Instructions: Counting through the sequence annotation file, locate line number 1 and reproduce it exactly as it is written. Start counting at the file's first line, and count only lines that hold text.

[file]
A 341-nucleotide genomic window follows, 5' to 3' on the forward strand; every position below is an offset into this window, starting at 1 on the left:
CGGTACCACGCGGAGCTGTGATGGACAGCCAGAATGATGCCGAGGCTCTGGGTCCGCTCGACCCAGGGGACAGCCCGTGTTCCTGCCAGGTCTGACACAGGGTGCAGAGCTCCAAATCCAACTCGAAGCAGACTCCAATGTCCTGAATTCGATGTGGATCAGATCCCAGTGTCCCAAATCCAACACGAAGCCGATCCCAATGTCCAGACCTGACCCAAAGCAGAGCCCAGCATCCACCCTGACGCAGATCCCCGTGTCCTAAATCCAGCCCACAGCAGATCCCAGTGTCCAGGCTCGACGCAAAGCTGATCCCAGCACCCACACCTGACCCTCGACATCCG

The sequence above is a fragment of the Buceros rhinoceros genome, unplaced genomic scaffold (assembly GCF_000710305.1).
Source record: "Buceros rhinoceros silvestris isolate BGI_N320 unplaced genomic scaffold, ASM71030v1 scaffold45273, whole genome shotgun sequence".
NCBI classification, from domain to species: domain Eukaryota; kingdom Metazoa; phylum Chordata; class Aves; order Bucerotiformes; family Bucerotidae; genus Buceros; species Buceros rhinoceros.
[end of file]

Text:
A 341-nucleotide genomic window follows, 5' to 3' on the forward strand; every position below is an offset into this window, starting at 1 on the left: